(First published at SI, June 6, 2006)
Pitfalls in the Pursuit of Biblical Patterns
In Scripture, casting lots is routine. Some might even say it’s the normal way to decide a difficult question. The OT 1 contains 24 references to “cast lots,” “casting lots,” and “the lot fell.” Two of these are in Proverbs where lot-casting is highly recommended.
The lot is cast into the lap, but its every decision is from the Lord (Prov. 16:33).
Casting lots causes contentions to cease, and keeps the mighty apart (Prov. 18:18).
In addition, the Urim and Thummim (probably a form of lot-casting) have a prominent place in Mosaic Law. All in all, the OT is very pro-lot.
The NT seems to be in favor of the practice as well. Casting lots is mentioned there eight times, and one of them refers to the selection of an apostle to replace Judas (Acts 1:26). So if we have frequent favorable references to lot-casting across both Old and New Testaments, do we have a “biblical pattern”? Should we be casting lots in our churches rather than voting? After all, the Bible contains no direct command to vote on anything (some might argue that voting is the brainchild of humanistic philosopher Jean-Jacques Rousseau and his ilk).
Issues and Biblical Patterns
I’m not attempting to launch the Cult of the Cast Lot here, but if we shouldn’t cast lots in our churches, why not? The question is not merely academic. Though lot-casting is a non-issue, the process we use to weigh the biblical evidence for it is very similar to the one we must use in handling many hotly debated issues.
Should moms ever work outside the home? Should the children of believers ever attend government schools?2 Should sons and daughters find spouses by arrangement of their parents?3 Should we remove all age-grouped teaching from church life?4 Should churches observe the Lord’s Table every Sunday? Should they meet only in homes5 rather than in church buildings? Those who answer these questions in the affirmative usually make their case using some type of “biblical pattern” reasoning.6 The lot-casting question provides a good test case for examining what constitutes a binding (or “normative”) biblical pattern.
Common Problems with “Biblical Pattern” Interpretation
Sometimes a pattern of behavior in Scripture does reveal a blueprint for God’s people in any age. But we can easily concoct a “biblical pattern” where there actually isn’t one, even when our intent is to be faithful to what is written. Four errors are common in efforts to derive normative patterns from Scripture. We can test for these errors by applying four questions to our thinking.
1. Am I drawing unintended meaning from incidental details?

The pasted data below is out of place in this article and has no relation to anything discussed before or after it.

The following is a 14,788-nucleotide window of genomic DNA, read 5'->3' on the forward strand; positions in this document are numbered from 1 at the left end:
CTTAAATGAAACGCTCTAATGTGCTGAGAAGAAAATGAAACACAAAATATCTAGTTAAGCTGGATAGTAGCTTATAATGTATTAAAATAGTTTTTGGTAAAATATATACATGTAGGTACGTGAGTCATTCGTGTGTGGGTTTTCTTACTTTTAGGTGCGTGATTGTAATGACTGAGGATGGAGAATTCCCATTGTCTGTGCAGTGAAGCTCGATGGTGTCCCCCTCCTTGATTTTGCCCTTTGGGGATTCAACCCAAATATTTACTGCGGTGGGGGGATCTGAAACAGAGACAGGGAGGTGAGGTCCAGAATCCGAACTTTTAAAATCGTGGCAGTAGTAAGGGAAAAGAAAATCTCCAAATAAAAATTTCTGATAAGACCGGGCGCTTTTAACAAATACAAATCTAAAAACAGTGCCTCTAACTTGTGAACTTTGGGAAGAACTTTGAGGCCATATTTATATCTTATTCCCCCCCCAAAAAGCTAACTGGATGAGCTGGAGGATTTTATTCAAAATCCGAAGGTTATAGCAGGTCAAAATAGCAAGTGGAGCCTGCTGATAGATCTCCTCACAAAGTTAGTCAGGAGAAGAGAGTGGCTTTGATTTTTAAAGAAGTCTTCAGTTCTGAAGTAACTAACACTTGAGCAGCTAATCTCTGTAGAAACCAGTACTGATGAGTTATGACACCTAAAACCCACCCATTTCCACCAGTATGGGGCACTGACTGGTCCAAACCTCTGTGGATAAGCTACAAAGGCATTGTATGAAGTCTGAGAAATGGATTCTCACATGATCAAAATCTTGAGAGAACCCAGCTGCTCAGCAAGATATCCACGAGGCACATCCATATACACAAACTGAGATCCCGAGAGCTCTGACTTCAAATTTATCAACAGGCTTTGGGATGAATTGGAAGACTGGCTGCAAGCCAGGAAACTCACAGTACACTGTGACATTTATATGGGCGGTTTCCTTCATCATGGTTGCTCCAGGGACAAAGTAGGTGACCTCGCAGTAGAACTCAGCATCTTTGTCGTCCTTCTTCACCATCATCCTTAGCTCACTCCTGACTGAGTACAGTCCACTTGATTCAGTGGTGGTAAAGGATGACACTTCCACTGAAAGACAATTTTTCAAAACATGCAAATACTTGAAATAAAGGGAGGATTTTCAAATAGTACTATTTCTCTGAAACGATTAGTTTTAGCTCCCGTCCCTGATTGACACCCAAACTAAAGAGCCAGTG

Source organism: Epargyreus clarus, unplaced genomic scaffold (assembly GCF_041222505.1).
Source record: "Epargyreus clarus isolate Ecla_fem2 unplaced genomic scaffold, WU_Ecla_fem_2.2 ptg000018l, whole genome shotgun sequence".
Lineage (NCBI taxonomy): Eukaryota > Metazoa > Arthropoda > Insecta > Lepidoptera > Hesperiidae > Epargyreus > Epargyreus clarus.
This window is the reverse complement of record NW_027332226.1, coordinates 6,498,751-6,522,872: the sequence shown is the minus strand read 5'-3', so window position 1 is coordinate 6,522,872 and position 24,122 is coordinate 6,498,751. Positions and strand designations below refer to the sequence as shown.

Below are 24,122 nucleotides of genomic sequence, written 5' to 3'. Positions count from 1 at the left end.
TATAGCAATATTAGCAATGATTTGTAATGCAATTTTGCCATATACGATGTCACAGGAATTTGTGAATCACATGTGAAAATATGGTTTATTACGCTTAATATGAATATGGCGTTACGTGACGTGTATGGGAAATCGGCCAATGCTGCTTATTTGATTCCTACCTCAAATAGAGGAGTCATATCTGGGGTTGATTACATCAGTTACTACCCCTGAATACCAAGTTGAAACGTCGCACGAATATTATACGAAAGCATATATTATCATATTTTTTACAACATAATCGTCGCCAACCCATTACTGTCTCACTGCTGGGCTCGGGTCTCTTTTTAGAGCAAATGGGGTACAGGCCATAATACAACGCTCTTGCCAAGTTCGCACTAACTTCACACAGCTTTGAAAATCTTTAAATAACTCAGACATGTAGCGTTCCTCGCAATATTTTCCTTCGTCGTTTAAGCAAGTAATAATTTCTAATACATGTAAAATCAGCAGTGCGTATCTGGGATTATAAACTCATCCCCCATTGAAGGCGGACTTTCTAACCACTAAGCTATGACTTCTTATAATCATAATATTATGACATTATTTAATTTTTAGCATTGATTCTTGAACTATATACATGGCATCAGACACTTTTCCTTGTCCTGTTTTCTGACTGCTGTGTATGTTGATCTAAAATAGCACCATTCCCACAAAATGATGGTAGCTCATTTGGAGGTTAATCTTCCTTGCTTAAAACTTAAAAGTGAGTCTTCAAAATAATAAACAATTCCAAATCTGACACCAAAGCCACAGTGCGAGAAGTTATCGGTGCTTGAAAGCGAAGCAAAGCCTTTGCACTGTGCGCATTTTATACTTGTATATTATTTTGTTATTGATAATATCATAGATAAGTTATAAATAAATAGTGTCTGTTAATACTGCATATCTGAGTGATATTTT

Biblical pattern reasoning usually relies heavily on narrative, the story and history portions of Scripture. But we often neglect important factors when we handle narrative. In the case of casting lots, the narrative evidence is widespread and clearly shows God using the lot to reveal His will. The lot determined land assignments in Canaan, identified Achan as the offender after the Ai fiasco, and enabled Jonah’s fellow travelers to expose him as a wayward prophet. Nehemiah used the lot to assign various priestly duties (Neh. 10:34). In Acts 1, even the apostles employed the lot.
But the narrative evidence for a normative pattern of casting lots is weak, just as the narrative evidence is weak for many other alleged biblical patterns. The reason is that history has a dual purpose in Scripture. First, it establishes a record of what actually happened. Second, it teaches us what to believe and to do (Rom. 15:4). But sometimes we confuse the two purposes. In the teaching category, a historical account (or fictional story, like a parable) usually has one point.7 This one main point is what the story is really about.
However, in the process of making that point, the narrator includes details that help us feel the reality of the events and take the message to heart. These details are not what the story is about, and the passage doesn’t usually teach anything important about those details.
For example, the fact that David selected five stones when engaging Goliath in combat may suggest important things to us about his attitude and intentions, but the story is not about using slings and doesn’t teach that we should face our foes with five weapons or five principles, etc. The story is about courageously fighting for what’s right, as God directs, and God’s faithfulness in controlling the outcome.
The same is true of the many stories that involve casting lots. In general, people were seeking direction from God in situations for which they had no other way to discern the truth. When the lot was used obediently, the action expressed commitment to do as God willed. The method used was not an emphasized feature of the story.
2. Am I assuming a particular evaluation of events in a story?